American History 101.2
Part 2 of “My Life Among 8th Graders.” For Part 1, click HERE.
While many of our nation’s historical locations sit amidst modern buildings, fast food restaurants and freeways, Colonial Williamsburg retains acres of buildings, grounds and — yes — even “citizens,” so visitors of all ages may experience life as it was in colonial times.
The restoration and rebuilding of Williamsburg began in the early 1920s due to the generosity of John D. Rockefeller. Several homes and buildings were purchased during this time, and restored to their colonial splendor. Today, more than 600 structures in Colonial Williamsburg are managed and maintained as part of this living history museum.
Detail on the gate outside the Governor’s Palace in Colonial Williamsburg
We were fortunate enough to be at Williamsburg during a re-enactment weekend, so — in addition to the usual dose of docents — we were able to enjoy period troops, encampments, bands and carriages full of nobility as we wandered through the sculpted and shaded grounds.
Among the highlights were the Governor’s Palace and gardens (complete with hedge maze), but it was an equal treat to see the militia march by on their way to the encampment, conveniently set up on the Palace Green.
Our personal tour guide was a wonderful woman who must have been in her mid-seventies, but she walked faster than my gang of guys could keep up. After the guided tour, we had time to enjoy the sights and setting at a more leisurely pace. When night fell, we kept going, taking part in a “lantern tour” of several of the shops, including a printers, a hat shop (wasn’t sure if you’d recognize the term “milliner”), and a silversmith.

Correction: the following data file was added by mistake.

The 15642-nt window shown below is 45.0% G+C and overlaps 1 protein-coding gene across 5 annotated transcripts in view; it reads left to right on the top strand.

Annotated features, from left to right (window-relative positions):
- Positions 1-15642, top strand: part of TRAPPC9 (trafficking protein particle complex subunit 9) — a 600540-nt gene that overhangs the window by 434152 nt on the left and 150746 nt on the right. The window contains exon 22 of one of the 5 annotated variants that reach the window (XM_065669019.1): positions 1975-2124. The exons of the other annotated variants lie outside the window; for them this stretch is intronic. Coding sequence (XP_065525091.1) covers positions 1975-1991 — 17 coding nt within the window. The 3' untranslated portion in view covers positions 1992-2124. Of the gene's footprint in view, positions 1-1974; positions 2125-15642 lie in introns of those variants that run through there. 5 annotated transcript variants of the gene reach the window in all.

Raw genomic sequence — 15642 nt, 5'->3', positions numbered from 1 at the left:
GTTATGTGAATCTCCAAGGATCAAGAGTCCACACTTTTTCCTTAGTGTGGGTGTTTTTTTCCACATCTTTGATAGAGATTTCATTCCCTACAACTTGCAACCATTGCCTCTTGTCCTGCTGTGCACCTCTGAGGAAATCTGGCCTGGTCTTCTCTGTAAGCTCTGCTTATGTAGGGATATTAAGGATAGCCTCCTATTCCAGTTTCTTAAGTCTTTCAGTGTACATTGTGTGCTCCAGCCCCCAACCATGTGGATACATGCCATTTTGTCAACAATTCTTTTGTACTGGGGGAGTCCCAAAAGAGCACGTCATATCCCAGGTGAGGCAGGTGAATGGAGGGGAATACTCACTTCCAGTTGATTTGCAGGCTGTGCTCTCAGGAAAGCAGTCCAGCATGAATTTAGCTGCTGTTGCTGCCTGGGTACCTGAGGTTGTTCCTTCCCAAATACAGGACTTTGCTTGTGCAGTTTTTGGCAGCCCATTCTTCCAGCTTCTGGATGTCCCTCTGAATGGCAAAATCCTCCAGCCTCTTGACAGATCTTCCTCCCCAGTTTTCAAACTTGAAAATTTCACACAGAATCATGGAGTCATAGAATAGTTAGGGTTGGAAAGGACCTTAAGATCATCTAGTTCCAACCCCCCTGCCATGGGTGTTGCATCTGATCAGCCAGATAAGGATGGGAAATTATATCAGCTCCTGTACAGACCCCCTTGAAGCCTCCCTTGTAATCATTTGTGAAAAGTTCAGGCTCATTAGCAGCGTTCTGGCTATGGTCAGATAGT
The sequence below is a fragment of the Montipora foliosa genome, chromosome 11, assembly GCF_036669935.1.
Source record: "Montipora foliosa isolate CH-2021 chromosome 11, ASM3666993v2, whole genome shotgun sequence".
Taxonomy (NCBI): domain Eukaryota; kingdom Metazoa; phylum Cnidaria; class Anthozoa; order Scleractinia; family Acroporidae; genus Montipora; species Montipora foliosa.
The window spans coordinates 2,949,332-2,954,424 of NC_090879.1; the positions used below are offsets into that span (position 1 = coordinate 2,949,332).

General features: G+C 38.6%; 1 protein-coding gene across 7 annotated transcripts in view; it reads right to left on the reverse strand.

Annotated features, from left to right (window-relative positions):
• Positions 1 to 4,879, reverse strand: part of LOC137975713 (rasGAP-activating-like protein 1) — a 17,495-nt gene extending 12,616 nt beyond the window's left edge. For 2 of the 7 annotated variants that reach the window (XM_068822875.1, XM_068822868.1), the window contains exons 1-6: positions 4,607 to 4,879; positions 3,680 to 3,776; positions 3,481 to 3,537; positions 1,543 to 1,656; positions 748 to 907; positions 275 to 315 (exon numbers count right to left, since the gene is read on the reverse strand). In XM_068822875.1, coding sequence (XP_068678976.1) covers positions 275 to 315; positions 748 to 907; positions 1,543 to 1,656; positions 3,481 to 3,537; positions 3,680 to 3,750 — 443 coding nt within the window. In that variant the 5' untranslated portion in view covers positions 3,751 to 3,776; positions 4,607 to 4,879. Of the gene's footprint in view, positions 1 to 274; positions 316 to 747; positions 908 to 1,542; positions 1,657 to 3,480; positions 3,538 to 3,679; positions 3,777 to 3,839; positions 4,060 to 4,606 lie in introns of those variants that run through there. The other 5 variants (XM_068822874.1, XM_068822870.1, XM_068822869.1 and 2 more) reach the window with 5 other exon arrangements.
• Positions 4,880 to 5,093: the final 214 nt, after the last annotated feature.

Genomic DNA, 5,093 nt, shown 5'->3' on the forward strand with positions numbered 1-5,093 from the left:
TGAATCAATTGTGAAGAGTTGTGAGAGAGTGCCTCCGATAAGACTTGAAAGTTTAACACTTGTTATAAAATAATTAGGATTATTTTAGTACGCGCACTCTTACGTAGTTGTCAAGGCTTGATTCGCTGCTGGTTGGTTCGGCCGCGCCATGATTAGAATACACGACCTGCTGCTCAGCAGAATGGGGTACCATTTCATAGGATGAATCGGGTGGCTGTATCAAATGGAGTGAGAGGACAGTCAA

Militia on the Move
The Encampment on the Palace Green. The Governor’s Palace is in the background
At the end of the day, we ate dinner in the cafeteria of The College of William & Mary, the second oldest institute of higher learning in the United States (after Harvard). But the best news was that, after a full day on the East coast, we’d not lost a student.
Next: Monticello and Outer Space
For Part 2.5, Click HERE